It’s been an entire decade since the Marvel Cinematic Universe kicked off with the truly excellent Iron Man. Eighteen movies later and I think it’s safe to say the world of cinema has never seen anything like it in terms of scale, frequency and consistent quality for a cinematic franchise. How, really, could Avengers: Infinity War live up to the expectations established by that?
The answer is: Impressively.
If you’re going to bring together the stories of Iron Man, Thor, Loki, The Hulk, Captain America, Bucky, Spider-Man, Ant-Man (who doesn’t appear here), Black Widow, Hawkeye (he skipped this one), Black Panther, Scarlet Witch, Doctor Strange, Wong, Falcon, Nick Fury, Vision, Quill, Gamora, Nebula, Rocket Raccoon, Groot, Drax, Mantis and the spiralling cast of likeable supporting characters, you’re going to need a strong point of narrative focus or the whole thing is going to be a mess of epic proportions.
As you probably know, Thanos (who wants to bring peace, prosperity and balance to the universe by destroying half of all life in it) has been hunting down the Infinity Stones to achieve the godlike status achieving his goals will require. It’s going to take everything the Avengers can do to stop him and save literally half the universe. Does this all sound a little silly when you say it out loud? Of course it does, but as we know, it’s really all in how the story is told.
Luckily, Avengers: Infinity War has a genuinely threatening, compelling villain in Thanos. Even though he’s only appeared in snippets before this film, he’s no gurning madman, and he makes his case for his actions and exhibits genuine pathos. This is partly due to a great performance by Josh Brolin, but also due to some excellent animation that elevates a purple, Z’Dar-esque facial design that could have made the whole thing seem a bit silly if the execution was off.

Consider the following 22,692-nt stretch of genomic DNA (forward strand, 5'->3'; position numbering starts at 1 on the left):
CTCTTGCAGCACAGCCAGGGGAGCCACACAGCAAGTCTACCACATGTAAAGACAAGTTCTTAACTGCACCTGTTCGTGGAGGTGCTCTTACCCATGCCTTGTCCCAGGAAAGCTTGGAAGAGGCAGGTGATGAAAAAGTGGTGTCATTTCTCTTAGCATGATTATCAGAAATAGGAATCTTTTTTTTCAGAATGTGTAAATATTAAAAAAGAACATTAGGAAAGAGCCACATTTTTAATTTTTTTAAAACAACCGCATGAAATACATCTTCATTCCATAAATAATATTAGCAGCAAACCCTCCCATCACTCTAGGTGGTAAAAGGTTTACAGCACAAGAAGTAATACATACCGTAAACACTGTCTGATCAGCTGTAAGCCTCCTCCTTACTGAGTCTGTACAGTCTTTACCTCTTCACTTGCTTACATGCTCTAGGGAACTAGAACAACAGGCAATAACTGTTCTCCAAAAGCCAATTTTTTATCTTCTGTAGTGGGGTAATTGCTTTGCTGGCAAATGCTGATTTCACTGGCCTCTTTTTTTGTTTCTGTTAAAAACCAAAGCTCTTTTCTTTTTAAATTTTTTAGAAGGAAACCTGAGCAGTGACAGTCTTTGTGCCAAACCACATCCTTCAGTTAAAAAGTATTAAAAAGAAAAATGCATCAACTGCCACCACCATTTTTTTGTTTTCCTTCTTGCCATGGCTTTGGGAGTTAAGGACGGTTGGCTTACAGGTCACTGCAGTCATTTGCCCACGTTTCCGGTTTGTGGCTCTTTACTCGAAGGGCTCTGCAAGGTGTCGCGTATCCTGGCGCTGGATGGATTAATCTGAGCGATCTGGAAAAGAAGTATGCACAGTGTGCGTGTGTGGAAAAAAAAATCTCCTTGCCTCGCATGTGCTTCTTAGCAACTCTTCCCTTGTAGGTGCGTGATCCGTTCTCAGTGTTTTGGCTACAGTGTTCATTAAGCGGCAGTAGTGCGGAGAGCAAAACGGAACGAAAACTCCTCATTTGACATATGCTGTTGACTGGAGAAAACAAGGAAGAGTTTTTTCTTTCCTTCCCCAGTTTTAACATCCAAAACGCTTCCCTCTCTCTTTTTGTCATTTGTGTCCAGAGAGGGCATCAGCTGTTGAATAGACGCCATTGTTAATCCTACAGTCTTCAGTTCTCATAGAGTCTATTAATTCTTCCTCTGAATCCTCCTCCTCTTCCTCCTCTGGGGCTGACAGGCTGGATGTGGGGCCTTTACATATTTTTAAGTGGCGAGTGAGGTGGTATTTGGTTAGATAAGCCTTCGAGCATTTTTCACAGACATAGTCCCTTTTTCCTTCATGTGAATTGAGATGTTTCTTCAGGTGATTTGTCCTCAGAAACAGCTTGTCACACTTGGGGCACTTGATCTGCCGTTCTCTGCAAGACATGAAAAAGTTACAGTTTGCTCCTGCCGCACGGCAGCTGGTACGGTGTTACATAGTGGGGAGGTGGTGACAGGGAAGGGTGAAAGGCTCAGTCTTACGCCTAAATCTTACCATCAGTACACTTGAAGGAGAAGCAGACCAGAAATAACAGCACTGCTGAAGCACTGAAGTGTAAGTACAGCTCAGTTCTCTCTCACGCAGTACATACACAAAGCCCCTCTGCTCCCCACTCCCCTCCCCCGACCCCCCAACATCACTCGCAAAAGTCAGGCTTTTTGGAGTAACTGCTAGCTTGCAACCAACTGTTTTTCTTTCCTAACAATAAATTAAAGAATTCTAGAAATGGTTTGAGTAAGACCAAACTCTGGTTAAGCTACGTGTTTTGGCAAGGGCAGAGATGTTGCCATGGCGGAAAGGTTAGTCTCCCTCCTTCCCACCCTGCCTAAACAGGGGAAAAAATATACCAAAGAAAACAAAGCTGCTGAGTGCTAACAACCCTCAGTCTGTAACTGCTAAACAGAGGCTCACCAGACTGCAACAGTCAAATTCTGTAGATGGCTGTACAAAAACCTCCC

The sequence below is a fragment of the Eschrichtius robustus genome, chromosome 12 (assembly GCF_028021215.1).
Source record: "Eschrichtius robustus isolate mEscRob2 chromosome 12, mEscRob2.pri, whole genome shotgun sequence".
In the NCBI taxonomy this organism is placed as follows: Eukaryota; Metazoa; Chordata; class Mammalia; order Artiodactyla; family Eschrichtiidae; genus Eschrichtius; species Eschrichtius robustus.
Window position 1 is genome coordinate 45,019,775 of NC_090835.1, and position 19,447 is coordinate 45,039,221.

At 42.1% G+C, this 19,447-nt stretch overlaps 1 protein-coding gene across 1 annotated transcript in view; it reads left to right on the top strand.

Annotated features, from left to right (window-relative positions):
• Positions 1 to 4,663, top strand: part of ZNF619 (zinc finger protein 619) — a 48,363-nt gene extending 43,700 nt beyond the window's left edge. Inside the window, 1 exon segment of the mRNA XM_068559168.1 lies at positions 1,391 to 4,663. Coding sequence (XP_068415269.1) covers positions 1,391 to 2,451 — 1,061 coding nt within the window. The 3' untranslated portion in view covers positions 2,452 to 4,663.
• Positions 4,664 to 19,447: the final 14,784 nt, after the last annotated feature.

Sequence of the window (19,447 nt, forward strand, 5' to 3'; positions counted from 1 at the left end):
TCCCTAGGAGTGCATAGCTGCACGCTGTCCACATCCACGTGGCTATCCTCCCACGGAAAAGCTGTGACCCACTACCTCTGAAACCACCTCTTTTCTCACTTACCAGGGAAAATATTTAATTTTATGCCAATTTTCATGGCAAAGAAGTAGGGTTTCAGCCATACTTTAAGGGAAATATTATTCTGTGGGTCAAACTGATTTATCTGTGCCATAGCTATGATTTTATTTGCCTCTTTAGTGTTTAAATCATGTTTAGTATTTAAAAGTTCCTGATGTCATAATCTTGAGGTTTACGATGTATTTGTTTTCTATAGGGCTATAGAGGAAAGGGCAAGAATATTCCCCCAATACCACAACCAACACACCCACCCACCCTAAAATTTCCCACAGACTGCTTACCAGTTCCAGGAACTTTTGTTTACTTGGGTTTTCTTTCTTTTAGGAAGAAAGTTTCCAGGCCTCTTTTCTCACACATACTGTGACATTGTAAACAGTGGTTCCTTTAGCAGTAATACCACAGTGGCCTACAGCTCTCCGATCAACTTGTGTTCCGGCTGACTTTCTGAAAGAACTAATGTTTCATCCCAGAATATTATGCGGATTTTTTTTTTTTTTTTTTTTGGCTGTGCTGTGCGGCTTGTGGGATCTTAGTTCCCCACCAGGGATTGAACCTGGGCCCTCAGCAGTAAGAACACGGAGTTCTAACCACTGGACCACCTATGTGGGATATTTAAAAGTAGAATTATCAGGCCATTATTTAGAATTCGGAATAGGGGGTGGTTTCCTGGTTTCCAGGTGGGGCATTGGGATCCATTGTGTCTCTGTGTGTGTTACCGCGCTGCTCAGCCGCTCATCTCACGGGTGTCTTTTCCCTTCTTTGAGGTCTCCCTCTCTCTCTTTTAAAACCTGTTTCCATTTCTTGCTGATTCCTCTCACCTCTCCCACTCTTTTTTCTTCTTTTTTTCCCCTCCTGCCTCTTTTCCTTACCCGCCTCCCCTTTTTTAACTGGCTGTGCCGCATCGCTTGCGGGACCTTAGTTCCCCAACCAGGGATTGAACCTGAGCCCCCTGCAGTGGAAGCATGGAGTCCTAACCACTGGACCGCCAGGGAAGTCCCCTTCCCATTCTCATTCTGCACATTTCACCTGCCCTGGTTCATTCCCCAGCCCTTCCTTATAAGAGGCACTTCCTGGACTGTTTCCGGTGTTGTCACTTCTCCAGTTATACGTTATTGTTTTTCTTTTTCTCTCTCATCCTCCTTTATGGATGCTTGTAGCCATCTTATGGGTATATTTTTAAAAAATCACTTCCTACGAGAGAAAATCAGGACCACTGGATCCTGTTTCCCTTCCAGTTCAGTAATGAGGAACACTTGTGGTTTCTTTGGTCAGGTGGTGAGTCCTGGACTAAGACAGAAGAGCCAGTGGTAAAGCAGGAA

We have so many characters, all clearly established in their preceding movies and putting on a great performance here that, before release, the movie was always threatening to devolve into chaotic nonsense but, to the Russo brothers’ credit, it never does. It remains clear and dramatically plausible throughout, with loads of the trademark Marvel humour to keep things fun. It’s great to see the Guardians of the Galaxy finally meet up with the rest of the Marvel crowd, and Rocket and Groot’s instant, easygoing friendship with Thor is a source of joy all the way through the movie.
It’s even visually rewarding. The Marvel movies have always had a certain flatly-lit, fairly bland look, but that ultimately gives them a greater feel of continuity despite the changes in directors. The series’ visual highlghts, the fractal psychedelia of Guardians of the Galaxy 2 and Doctor Strange, isn’t topped here, but it’s dark, colourful and handsome within the confines of the Marvel house style. There are lots of eye-popping space vistas, costumes, battles and explosions for everyone to gawk at.
One of the things I tried to imagine was how the movie would feel if you’d seen none of the films leading up to it, and I confess I have absolutely no idea. I don’t think it would be that confusing as the plot is about as basic as it gets, but the sheer sensory assault of the thing would likely be draining, as well as the number of characters. Some of the words you could probably use here are “overstuffed”, “overblown”, “overkill”, “overlong”, “overwhelming”, “elephantine”, “ludicrous”, “slog”, “behemoth” and so on, but this film is the climax of a series that’s really earned its vastness and anything less would be a letdown.
I’m almost positive anyone reading this has seen most (or all) of the Marvel films, so I’m going to recommend this unreservedly. It’s a two-and-a-half-hour superhero epic with lots of punching and shooting, and if you enjoyed what came before, you’ll love this one. There are heaps of callbacks to reward the faithful, and everyone gets a little time to shine in the massive ensemble cast.
As always, stick around ’til the end of the credits.